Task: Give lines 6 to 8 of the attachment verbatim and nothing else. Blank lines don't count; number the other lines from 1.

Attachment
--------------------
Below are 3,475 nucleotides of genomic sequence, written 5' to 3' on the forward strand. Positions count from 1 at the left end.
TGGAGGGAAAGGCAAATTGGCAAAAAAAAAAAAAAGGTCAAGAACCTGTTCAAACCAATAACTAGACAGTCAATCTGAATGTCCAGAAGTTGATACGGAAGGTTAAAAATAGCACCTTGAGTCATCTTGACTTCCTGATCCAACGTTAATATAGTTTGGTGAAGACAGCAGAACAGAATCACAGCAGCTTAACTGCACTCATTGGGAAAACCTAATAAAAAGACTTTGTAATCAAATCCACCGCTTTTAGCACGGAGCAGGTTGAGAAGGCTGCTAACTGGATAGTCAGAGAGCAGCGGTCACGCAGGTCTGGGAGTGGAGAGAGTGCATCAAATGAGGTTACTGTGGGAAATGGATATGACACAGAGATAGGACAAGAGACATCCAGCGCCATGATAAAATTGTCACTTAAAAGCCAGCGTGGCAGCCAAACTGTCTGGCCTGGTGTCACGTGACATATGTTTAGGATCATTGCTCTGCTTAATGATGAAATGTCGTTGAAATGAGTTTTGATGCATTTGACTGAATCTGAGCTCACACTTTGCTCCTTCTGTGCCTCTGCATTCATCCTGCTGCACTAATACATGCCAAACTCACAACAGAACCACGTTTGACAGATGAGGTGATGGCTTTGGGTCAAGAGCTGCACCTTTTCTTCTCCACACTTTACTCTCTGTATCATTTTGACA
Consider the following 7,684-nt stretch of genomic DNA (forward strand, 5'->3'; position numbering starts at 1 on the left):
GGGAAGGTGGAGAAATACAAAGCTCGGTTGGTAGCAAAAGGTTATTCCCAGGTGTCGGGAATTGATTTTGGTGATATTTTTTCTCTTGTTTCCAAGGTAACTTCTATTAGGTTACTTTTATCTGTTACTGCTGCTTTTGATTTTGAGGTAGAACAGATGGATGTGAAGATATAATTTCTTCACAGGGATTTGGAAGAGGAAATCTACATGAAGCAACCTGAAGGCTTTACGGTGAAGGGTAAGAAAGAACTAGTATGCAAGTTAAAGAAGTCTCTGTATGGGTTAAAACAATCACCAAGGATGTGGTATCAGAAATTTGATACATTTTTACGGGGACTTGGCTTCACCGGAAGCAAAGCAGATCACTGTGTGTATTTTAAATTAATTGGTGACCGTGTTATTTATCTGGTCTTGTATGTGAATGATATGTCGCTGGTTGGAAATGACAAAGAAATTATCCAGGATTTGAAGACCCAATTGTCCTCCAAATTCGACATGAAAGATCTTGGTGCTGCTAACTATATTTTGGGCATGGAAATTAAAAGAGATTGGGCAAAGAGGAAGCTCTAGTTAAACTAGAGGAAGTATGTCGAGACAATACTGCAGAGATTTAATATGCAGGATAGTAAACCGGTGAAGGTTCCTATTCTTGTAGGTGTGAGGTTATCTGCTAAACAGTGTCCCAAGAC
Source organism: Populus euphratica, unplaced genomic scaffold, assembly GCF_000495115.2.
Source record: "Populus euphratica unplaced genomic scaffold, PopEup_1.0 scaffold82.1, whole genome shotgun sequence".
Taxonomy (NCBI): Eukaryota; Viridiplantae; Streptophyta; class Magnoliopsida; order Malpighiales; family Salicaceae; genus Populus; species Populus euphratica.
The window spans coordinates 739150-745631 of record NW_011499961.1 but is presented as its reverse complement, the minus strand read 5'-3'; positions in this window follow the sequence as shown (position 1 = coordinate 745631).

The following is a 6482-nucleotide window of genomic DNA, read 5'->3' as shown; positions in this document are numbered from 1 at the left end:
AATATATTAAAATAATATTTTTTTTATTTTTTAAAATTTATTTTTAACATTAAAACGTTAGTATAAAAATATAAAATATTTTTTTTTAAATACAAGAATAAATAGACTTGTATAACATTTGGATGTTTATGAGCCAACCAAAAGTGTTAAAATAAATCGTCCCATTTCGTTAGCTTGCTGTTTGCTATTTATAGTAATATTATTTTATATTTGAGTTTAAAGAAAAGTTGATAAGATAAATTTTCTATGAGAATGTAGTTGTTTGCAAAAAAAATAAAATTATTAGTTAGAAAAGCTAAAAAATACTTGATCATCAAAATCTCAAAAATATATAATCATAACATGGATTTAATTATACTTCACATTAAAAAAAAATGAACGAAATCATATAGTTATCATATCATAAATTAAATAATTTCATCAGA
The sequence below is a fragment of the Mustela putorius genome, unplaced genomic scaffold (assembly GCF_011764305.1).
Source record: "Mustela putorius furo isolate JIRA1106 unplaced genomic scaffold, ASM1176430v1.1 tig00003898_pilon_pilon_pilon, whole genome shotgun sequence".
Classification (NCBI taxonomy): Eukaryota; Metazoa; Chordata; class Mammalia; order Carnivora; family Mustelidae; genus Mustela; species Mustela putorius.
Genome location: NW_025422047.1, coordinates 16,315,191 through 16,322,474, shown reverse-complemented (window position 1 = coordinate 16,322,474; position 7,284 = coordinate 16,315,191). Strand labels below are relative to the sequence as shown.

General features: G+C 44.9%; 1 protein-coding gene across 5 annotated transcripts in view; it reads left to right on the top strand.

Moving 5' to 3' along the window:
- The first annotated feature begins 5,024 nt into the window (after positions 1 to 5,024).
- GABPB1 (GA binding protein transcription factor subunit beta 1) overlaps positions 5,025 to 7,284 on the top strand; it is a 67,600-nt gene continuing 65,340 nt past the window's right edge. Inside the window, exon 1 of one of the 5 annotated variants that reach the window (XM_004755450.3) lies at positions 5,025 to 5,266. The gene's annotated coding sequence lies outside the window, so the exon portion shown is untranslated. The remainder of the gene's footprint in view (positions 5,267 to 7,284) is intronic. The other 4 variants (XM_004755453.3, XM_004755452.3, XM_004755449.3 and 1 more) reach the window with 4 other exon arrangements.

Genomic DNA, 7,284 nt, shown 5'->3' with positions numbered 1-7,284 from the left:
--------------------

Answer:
Source record: "Populus euphratica unplaced genomic scaffold, PopEup_1.0 scaffold82.1, whole genome shotgun sequence".
Taxonomy (NCBI): Eukaryota; Viridiplantae; Streptophyta; class Magnoliopsida; order Malpighiales; family Salicaceae; genus Populus; species Populus euphratica.
The window spans coordinates 739150-745631 of record NW_011499961.1 but is presented as its reverse complement, the minus strand read 5'-3'; positions in this window follow the sequence as shown (position 1 = coordinate 745631).